March 21, 2022

Intentional Transformation

ECF’s Vital Practices’ recent focus on “transformative tools” got me thinking about what really makes transformation possible within a faith community.

ECF provides wonderful tools that hold transformative power, including the Finance Resource Guide, Racial Justice Resources, the Congregational Vitality Assessment, and the entire Vital Practices website.

As a congregational consultant, I carry a toolkit jampacked with means for exploring mission, vision, values and strategic priorities, for developing stewardship ministry and even for conducting successful capital campaigns.

What unleashes the transformative power of any of these tools? Upon reflection of several experiences, I offer this as a top factor: Commitment to intentionality.

It’s not enough to buy a book or hire a consultant or download templates. The critical factor is how committed you are to intentionally carry out the work each of these may expound.
Jesus made it clear that we need to apply his teaching in very real ways:

Now that I, your Lord and Teacher, have washed your feet, you also should wash one another’s feet. I have set you an example that you should do as I have done for you. Very truly I tell you, no servant is greater than his master, nor is a messenger greater than the one who sent him. Now that you know these things, you will be blessed if you do them. – John 13:14-15 (NIV)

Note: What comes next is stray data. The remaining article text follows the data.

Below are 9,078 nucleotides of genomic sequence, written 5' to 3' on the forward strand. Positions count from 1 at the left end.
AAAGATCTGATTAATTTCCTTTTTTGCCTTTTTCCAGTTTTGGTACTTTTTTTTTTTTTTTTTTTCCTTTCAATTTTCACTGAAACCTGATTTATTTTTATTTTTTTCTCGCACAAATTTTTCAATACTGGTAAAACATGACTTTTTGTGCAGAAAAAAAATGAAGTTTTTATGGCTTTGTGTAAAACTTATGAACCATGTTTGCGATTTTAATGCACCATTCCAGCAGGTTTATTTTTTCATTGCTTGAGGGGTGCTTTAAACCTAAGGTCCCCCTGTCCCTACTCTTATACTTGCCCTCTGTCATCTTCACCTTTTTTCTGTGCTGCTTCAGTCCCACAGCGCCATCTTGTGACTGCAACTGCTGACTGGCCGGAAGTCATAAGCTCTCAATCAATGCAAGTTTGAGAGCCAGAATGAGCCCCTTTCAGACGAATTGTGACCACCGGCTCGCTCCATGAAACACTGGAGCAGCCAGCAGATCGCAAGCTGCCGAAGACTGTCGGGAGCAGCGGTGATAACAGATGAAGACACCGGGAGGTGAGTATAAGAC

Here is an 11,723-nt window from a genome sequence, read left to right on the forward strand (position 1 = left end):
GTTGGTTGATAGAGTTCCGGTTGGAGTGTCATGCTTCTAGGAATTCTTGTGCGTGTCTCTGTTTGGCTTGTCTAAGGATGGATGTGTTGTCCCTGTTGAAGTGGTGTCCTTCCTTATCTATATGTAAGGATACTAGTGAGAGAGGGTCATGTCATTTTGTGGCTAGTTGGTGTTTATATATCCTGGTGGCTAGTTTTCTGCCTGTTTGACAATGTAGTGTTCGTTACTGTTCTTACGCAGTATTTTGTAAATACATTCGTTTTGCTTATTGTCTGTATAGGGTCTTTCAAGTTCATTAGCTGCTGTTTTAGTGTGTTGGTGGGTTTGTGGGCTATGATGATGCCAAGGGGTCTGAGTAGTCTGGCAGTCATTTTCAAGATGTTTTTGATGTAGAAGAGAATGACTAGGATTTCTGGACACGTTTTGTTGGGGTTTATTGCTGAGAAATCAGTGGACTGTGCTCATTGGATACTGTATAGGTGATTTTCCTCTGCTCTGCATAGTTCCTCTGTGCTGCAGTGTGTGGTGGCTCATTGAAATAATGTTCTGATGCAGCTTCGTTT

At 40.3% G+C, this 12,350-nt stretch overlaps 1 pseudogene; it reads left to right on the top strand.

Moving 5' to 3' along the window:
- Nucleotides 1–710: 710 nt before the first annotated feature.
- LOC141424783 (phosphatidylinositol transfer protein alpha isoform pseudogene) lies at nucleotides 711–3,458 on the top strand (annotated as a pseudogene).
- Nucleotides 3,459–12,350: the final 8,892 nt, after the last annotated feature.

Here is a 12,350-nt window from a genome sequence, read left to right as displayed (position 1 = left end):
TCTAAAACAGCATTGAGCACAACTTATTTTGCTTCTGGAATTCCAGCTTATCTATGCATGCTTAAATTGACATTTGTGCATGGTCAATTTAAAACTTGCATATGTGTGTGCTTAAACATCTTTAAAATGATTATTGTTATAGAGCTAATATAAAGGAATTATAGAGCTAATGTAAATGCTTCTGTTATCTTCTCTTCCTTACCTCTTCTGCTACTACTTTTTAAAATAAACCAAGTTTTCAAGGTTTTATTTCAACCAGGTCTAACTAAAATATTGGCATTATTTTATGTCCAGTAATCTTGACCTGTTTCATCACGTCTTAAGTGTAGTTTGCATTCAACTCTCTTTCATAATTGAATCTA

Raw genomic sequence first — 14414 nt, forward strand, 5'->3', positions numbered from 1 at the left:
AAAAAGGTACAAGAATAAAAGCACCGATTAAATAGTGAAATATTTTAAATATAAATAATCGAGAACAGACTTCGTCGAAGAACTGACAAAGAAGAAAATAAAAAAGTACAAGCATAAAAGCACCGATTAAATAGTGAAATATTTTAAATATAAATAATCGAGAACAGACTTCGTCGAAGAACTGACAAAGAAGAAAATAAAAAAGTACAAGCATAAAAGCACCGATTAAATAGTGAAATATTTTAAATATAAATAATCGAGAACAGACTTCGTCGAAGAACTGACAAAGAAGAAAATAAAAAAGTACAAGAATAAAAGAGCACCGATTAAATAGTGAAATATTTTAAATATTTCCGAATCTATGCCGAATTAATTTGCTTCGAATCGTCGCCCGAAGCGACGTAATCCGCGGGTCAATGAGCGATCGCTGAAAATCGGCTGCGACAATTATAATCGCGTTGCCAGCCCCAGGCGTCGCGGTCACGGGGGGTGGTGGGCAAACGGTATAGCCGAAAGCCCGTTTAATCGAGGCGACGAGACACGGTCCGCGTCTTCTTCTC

In other words, it is not enough to make a bowl full of water and a towel accessible to anyone who wants to use them. Going through the motions of using any tool won’t yield the best results. Neither will choosing a more comfortable way to employ the tool because “that’s more like the way we’ve always done it.”

Additionally, to quote Steven Covey, it helps to “begin with the end in mind.” You can customize tools to the size and shape of your congregation, but it’s also good to be intentional about first naming what you want to accomplish. Many management gurus offer this direction, but one of my favorite quotes is from Lily Tomlin:

“I always wanted to be somebody, but now I realize I should have been more specific.”

As you move forward, invite others to help. Volunteer recruitment is enhanced by a vision of what you want to accomplish and by demonstrating that leadership is fully committed to using a tool that provides a roadmap. Engaging new and diverse people also brings new ideas and energy to any ministry.